What is ebola
Ebola is a really serious disease with a death rate. Ebola may kill up to 90% of humans affected by it.
Until now, the origin of the disease has been unknown. However, we know that fruit eaters bats are hosts of the virus.
A person who has Ebola virus feels fever, headache, malaise and fatigue. The symptoms resemble those of a simple cold or flu.
One week after, other symptoms appear: nausea, cough, sore throat, frequent vomiting, which may contain blood, frequent diarrhea may also come with blood, bleeding in the eyes, nose, gums.
The most severe stage of the disease is perceived by stains and blood blisters in some parts of the body.
Ebola virus outbreak
The International Federation of Red Cross has worked in 13 countries since March: Guinea, Liberia, Sierra Leone, Nigeria, Ivory Coast, Mali, Senegal, Cameroon, Benin, Togo, Chad, Central African Republic and Gambia.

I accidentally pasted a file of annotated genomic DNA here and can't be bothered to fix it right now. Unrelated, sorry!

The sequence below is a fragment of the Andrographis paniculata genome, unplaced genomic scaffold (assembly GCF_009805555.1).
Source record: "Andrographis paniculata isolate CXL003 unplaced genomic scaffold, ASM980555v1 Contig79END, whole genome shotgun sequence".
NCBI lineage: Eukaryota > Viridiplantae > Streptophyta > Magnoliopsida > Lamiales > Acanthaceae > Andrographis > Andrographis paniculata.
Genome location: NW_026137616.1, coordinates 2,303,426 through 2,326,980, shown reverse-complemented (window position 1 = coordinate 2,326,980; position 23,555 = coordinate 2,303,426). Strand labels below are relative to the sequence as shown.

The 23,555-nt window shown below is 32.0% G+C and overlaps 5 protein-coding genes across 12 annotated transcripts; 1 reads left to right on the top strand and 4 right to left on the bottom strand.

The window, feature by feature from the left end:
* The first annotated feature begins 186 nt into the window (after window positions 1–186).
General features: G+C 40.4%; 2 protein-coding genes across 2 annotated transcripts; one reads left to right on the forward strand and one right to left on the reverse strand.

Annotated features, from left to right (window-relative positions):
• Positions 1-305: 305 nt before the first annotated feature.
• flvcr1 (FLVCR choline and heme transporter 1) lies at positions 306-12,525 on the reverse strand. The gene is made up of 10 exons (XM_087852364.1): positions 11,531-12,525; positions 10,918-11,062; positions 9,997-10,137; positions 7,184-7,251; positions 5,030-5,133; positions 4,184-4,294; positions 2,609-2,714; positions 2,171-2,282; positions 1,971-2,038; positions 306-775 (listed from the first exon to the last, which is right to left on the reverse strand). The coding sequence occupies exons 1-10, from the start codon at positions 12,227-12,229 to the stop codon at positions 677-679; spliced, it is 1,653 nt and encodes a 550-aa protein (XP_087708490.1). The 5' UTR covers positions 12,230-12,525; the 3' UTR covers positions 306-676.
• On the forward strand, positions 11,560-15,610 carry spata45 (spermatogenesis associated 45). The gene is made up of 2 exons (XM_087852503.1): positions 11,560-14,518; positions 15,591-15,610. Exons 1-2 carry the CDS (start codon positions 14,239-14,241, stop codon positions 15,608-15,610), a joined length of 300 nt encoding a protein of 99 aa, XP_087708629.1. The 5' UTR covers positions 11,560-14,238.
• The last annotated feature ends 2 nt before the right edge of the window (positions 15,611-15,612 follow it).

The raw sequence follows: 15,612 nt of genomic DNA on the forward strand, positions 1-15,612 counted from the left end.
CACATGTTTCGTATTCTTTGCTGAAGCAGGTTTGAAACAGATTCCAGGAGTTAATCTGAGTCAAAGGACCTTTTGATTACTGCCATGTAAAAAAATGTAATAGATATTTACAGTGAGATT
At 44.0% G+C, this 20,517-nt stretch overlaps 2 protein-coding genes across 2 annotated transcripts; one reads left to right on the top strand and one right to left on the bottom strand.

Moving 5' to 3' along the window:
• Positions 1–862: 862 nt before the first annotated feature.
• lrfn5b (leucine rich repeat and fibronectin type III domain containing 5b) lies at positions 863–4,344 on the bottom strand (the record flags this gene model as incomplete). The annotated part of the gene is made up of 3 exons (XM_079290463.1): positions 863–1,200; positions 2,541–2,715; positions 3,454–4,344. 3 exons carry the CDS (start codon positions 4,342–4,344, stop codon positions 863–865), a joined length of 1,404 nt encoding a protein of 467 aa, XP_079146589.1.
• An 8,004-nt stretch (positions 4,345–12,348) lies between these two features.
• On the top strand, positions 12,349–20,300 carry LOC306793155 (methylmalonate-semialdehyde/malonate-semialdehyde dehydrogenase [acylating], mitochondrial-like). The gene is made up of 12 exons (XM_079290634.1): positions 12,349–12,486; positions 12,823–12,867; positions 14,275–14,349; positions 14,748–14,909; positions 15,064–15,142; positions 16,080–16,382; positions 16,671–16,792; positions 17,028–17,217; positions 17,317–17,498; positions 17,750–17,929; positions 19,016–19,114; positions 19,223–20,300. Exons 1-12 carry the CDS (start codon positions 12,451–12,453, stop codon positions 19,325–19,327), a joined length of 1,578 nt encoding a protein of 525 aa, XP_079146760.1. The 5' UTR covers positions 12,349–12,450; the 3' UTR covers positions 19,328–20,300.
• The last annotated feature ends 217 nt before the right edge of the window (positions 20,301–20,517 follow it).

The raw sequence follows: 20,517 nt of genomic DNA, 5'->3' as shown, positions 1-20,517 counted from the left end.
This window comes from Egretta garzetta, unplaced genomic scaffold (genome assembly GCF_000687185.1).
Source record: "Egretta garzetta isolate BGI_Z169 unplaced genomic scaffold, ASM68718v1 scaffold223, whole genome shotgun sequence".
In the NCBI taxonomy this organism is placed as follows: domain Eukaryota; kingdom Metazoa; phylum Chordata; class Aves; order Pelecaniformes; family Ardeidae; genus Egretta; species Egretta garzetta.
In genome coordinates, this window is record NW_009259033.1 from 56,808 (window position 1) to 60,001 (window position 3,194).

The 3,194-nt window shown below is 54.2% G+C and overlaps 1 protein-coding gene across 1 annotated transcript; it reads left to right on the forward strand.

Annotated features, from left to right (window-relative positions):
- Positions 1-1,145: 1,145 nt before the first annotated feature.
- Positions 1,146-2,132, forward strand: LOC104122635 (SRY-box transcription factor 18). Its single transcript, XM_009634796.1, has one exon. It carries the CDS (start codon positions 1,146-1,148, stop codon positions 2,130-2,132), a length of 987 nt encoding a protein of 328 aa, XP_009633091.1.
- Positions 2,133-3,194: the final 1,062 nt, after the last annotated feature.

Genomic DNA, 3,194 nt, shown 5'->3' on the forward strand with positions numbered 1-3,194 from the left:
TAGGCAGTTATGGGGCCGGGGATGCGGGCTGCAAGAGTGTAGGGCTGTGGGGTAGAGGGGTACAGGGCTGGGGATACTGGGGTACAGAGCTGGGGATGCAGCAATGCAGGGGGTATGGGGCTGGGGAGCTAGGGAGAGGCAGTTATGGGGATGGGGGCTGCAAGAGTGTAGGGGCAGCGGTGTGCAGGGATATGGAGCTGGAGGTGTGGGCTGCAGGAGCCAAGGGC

Forms of prevention
According to the Red Cross, the best form of prevention is to enhance the information that is passed on to the population to prevent the spread of Ebola in Africa.
The coordinator of the Health Emergency Red Cross, said:
“It is crucial to make communities understand what is a treatment center Ebola and accept that in order to help the work of professionals.”
The Ebola disease is severe, but many patients who were infected have healed and became immune. So do not get worried.
So far, ebola is in Africa, but it can reach the entire world. If arriving, health officials know what to do. Moreover, we expect the Ebola vaccine.
The United States government has the rank of Ebola since the year 2009 The patent was registered under CA2741523A1 number.
The media have reported about Ebola vaccine will be used in thousands of Africans in the next year (2015). The World Health Organization said Friday.
“If everything goes well, we may be able to begin using some of these vaccines in some of the affected countries at the very beginning of next year,” said WHO assistant director general Marie-Paule Kieny.
Anyway, many experimental vaccines and therapeutic approaches are being tested, especially in the United States and Canada. In Israel, Vecoy Nanomedicines is developing a biomedical technology platform that tricks a virus into “committing suicide,” which could neutralize viral threats like Ebola, hepatitis and HIV.